Listening: I’m listening to Victims, by Jonathan Kellerman. I thought I’d read all of Kellerman’s books (except the latest, which I’m on hold for at the library) but then I came across someone’s review of Victims and I thought, hey, I don’t remember that plot – I must have missed this one.

But, as it turns out, I had read this one before. I began recognizing bits and pieces of the story once I started listening to it. I still don’t remember the whodunnit part, though, so I decided to just keep on listening. The Alex Delaware novels are kind of like comfort listens for me – I’ve done most of them in audio now.

Writing: I got an idea for a short story the other day, and I’m nearly finished the first draft. I’ve been playing around with titles. I think I might call it “The Devil’s Consort” or “When The Exorcist Arrives”.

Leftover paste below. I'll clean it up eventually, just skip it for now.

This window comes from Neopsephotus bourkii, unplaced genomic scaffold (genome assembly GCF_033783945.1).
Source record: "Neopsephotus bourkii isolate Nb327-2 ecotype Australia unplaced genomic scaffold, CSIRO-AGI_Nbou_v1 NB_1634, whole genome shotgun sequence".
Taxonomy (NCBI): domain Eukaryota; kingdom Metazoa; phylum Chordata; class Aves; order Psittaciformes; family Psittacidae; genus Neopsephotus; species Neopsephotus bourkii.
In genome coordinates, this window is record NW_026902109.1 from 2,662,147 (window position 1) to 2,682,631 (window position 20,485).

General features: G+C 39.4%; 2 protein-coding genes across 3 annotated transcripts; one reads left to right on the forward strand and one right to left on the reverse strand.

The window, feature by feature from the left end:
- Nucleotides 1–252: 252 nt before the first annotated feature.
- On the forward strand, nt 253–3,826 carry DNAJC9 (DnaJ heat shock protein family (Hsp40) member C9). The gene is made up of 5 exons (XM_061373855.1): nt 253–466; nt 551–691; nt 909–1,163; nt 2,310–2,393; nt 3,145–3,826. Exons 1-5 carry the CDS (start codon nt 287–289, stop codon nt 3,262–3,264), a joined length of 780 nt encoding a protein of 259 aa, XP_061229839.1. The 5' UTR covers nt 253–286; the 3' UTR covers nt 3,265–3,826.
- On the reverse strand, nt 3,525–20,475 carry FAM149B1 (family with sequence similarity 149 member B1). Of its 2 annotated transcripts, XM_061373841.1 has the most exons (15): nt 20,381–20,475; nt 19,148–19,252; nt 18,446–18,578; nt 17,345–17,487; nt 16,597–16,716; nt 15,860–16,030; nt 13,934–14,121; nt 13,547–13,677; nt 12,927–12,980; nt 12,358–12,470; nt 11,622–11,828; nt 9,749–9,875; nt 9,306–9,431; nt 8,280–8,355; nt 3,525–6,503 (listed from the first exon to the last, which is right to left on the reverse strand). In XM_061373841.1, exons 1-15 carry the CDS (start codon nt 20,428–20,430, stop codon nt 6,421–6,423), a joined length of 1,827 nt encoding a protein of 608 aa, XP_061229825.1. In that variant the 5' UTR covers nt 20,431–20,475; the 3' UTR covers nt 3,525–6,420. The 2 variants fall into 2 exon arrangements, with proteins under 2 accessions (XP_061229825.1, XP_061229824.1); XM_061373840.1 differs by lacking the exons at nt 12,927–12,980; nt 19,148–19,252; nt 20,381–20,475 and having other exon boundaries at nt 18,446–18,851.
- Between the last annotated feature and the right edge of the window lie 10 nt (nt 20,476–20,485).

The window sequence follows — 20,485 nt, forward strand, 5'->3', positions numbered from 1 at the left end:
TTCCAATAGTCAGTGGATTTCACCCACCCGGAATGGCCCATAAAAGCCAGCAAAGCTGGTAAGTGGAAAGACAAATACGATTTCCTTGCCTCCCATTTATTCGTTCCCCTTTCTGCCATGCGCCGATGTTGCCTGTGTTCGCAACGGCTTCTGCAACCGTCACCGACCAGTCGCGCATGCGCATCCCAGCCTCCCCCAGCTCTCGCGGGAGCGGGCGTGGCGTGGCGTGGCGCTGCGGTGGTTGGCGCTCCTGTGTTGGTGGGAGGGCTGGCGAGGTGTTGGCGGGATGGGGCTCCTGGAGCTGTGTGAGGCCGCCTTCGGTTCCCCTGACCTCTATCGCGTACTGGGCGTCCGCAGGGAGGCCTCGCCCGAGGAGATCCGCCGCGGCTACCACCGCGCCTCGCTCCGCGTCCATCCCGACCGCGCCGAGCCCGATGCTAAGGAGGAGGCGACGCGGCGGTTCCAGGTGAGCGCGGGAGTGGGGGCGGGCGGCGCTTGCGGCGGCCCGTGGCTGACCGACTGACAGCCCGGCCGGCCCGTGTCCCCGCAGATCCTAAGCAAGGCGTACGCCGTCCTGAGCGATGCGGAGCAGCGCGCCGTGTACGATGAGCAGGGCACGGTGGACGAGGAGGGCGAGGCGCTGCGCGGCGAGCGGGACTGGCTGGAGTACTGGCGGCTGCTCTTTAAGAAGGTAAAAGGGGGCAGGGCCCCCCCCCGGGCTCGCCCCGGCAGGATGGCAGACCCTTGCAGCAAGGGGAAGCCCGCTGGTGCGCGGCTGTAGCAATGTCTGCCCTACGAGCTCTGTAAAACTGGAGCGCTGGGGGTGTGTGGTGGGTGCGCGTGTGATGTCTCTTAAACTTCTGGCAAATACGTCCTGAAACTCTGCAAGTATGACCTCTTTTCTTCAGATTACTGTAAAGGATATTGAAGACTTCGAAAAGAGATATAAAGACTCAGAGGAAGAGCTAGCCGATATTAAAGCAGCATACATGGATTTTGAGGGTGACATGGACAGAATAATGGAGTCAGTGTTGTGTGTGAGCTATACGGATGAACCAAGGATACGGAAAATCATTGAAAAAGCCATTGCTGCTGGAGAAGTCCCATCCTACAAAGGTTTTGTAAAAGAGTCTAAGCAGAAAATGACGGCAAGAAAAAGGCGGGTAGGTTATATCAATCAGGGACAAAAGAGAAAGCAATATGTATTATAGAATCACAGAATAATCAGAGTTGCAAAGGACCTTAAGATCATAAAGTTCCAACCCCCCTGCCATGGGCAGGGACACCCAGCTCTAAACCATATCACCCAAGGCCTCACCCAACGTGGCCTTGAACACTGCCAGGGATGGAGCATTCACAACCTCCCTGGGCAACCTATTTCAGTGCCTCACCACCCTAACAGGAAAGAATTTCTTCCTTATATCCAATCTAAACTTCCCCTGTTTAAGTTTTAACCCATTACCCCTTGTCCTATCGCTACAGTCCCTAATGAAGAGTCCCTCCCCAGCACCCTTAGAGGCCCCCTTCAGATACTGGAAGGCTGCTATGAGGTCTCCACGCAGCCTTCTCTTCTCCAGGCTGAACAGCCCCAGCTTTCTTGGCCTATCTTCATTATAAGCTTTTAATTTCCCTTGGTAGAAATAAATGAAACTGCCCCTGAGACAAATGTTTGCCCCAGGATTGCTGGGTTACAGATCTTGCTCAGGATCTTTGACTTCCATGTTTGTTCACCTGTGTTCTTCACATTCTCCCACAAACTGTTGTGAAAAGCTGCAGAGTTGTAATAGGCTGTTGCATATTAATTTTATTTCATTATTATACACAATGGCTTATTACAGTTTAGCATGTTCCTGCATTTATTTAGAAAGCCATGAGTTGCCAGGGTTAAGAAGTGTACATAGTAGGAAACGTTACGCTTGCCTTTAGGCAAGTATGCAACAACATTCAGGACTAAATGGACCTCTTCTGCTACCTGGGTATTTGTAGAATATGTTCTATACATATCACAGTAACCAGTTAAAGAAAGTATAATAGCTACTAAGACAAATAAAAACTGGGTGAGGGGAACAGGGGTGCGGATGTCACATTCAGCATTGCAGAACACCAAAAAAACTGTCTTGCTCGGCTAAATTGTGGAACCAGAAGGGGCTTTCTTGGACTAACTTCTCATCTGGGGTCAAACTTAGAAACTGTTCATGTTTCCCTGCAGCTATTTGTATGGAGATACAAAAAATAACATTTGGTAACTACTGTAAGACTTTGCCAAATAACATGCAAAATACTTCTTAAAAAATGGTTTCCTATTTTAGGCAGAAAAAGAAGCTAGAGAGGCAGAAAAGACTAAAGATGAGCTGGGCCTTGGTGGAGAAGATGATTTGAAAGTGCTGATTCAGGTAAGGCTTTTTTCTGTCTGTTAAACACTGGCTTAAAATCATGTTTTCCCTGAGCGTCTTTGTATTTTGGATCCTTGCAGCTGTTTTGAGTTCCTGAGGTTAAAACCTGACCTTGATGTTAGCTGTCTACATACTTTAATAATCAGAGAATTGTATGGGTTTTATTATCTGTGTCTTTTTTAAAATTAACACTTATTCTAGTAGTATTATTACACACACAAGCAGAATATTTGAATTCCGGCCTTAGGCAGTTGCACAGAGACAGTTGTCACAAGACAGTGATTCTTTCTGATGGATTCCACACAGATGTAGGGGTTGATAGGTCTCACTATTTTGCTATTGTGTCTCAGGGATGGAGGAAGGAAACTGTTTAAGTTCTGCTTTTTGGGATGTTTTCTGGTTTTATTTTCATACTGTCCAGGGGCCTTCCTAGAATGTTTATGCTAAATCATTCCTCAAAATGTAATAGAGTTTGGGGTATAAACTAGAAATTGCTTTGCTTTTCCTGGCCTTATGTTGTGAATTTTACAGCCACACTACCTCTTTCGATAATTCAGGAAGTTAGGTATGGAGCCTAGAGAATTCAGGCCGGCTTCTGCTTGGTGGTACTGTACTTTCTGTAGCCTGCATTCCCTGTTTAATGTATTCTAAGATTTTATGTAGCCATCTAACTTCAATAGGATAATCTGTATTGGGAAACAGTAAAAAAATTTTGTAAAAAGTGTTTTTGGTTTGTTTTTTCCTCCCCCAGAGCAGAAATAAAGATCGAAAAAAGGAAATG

Working: Nice and light on deadlines this week! I have an article to write and an index on regulatory law due later this week, and that’s all. I like my work when I’m not going frantic with deadlines.

Creating: Haven’t gotten back to creating a little something every day, but I’ve been thinking about it. Thinking about it counts a little … I think!

Looking forward to: More resting and reading. It’s so nice to know I have downtime between deadlines!

Reading outside my comfort zone

I hadn’t really thought about reading outside of my comfort zone this year, but there have, over the years, been a number of books I’ve thought about reading but haven’t, because, if I’m honest with myself, I’m a little scared of them.  And I’m not even sure what I mean by scared. 

I’m talking about books that look interesting but feel like they might be … tough reads.

A little while ago I came across this Stephen King quote: “I sometimes think that people don’t challenge themselves very hard to read stuff that’s a little bit more textured or nuanced.” And I thought to myself, Oh, wait! That’s me.